Uganda’s anti-gay bill back on parliament’s agenda

Uganda Parliament Order Paper February 7, 2012

Despite assurances made yesterday by Uganda’s Information Minister Karooro Okurut, the dreaded Anti Homosexuality Bill 2009 that seeks the death penalty for gays is back on parliament’s agenda.

BTM confirmed the bad news when it perused a copy of Uganda parliament’s order paper for today (Tuesday February 07, 2012) which states clearly that the Ndorwa County MP David Bahati is due to re-table his bill in the current Parliament after it lapsed with the last parliament before the 2011 general election.

Okurut, the government’s official spokeswoman, told Behind the Mask in Kampala on Monday that the government was “not interested” in the bill and that Cabinet had made its stand on the bill clearly last year by rejecting it.

However , parliamentary spokeswoman, Helen Kaweesa had on Monday refused to speculate on what bills would be re-tabled, after news website, UGPulse.com, had reported earlier on Monday that Parliament was reconsidering re-tabling the bill.

In a report on the tension caused by the mixed messages about the bill yesterday Behind the Mask had said that Ugandan gay rights activists were tense regarding the bill.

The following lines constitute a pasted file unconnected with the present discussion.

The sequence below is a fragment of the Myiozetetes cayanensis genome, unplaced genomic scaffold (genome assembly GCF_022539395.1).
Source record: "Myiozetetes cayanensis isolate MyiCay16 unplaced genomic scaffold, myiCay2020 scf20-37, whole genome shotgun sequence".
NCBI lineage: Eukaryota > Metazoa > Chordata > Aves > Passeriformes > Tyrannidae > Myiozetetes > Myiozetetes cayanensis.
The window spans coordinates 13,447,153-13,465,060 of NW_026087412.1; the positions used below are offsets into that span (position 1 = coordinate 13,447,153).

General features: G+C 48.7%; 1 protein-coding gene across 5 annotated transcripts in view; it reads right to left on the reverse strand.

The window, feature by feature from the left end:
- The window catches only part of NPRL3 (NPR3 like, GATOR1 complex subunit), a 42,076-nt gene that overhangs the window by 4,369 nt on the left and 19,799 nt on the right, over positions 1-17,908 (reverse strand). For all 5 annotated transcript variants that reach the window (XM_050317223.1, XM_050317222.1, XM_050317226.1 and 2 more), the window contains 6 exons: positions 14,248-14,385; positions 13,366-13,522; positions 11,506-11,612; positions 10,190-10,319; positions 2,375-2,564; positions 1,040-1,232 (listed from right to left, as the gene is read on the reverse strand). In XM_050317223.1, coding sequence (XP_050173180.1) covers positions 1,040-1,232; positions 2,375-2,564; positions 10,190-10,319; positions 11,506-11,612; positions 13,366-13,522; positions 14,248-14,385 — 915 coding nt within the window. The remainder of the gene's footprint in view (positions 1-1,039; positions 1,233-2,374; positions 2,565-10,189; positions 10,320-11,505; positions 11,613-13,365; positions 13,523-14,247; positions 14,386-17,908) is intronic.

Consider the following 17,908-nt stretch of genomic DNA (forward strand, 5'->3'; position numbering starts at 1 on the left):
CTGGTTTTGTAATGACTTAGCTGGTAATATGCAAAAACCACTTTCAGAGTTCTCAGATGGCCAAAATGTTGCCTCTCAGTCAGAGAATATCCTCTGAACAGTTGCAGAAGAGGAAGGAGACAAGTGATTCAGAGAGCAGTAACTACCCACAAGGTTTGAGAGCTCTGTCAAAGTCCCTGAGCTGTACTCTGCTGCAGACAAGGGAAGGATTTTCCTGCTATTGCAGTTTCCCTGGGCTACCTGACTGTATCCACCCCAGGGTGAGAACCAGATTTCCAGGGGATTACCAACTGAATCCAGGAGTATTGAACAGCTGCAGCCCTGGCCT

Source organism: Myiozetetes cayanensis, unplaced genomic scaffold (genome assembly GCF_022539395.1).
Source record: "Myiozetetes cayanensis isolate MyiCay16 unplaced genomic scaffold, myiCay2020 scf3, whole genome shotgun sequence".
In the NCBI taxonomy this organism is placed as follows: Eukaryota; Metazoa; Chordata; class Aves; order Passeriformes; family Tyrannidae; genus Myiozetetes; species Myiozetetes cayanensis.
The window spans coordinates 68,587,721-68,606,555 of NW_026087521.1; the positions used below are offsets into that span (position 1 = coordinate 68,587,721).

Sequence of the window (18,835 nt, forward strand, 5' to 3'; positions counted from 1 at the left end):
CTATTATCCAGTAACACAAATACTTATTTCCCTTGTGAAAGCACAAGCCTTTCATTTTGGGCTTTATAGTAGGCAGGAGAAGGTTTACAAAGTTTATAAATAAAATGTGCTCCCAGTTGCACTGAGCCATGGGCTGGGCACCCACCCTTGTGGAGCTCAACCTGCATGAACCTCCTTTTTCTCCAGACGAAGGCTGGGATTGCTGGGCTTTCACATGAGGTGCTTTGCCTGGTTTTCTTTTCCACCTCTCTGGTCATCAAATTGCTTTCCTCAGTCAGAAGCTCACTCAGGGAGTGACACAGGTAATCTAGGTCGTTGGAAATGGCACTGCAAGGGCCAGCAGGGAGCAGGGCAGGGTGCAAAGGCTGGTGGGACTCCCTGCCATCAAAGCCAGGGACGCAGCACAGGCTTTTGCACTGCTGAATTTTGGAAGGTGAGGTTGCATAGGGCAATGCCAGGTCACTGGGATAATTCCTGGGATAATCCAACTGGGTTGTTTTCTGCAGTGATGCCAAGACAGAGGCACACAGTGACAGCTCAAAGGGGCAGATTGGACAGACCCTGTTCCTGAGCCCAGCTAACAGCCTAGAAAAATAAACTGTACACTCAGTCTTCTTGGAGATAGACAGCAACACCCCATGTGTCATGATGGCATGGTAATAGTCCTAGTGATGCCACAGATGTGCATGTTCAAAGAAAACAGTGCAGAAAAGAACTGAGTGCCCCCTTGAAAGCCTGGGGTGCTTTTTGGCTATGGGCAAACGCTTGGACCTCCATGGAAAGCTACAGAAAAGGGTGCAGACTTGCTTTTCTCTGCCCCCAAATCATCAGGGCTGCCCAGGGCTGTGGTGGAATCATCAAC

On Tuesday, a group of gay rights activists received accreditation to the Parliamentary gallery to follow proceedings of the Bahati Bill’s first reading. The bill is expected to be referred to a Parliamentary Committee after its first reading today.

In October last year, a Ugandan army officer successfully moved a motion in Parliament to resurrect all bills that had been shelved in the previous Parliament, including the Bahati Bill, into the agenda of the current ninth Parliament.

The officer, Sarah Mpabwa, an army representative in Parliament, said all bills and reports that were shelved in Uganda’s eighth Parliament should be saved and re-tabled for discussion.

Meanwhile, the author of the proposed law, David Bahati claims that the Ugandan government cannot influence his bill because it is a private members bill and as such, property of parliament and not Cabinet.

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